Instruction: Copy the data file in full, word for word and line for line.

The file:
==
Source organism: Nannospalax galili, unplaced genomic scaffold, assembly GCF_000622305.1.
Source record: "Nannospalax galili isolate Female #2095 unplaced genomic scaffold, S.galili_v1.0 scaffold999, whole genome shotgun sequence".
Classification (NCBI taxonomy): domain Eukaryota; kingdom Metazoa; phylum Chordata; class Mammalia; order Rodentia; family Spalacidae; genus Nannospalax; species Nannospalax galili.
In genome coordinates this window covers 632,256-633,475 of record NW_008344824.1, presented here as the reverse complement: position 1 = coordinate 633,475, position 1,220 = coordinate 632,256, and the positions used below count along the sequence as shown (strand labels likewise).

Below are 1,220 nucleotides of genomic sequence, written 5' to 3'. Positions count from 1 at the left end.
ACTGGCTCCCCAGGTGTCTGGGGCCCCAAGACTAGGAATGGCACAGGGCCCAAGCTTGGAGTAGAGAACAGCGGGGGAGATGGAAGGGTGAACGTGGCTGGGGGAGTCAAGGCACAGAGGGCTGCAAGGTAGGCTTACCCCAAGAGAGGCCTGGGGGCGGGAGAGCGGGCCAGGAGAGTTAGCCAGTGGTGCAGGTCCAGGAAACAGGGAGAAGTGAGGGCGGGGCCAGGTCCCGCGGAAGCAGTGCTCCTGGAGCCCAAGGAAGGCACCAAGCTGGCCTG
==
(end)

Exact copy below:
Source organism: Nannospalax galili, unplaced genomic scaffold, assembly GCF_000622305.1.
Source record: "Nannospalax galili isolate Female #2095 unplaced genomic scaffold, S.galili_v1.0 scaffold999, whole genome shotgun sequence".
Classification (NCBI taxonomy): domain Eukaryota; kingdom Metazoa; phylum Chordata; class Mammalia; order Rodentia; family Spalacidae; genus Nannospalax; species Nannospalax galili.
In genome coordinates this window covers 632,256-633,475 of record NW_008344824.1, presented here as the reverse complement: position 1 = coordinate 633,475, position 1,220 = coordinate 632,256, and the positions used below count along the sequence as shown (strand labels likewise).

Below are 1,220 nucleotides of genomic sequence, written 5' to 3'. Positions count from 1 at the left end.
ACTGGCTCCCCAGGTGTCTGGGGCCCCAAGACTAGGAATGGCACAGGGCCCAAGCTTGGAGTAGAGAACAGCGGGGGAGATGGAAGGGTGAACGTGGCTGGGGGAGTCAAGGCACAGAGGGCTGCAAGGTAGGCTTACCCCAAGAGAGGCCTGGGGGCGGGAGAGCGGGCCAGGAGAGTTAGCCAGTGGTGCAGGTCCAGGAAACAGGGAGAAGTGAGGGCGGGGCCAGGTCCCGCGGAAGCAGTGCTCCTGGAGCCCAAGGAAGGCACCAAGCTGGCCTG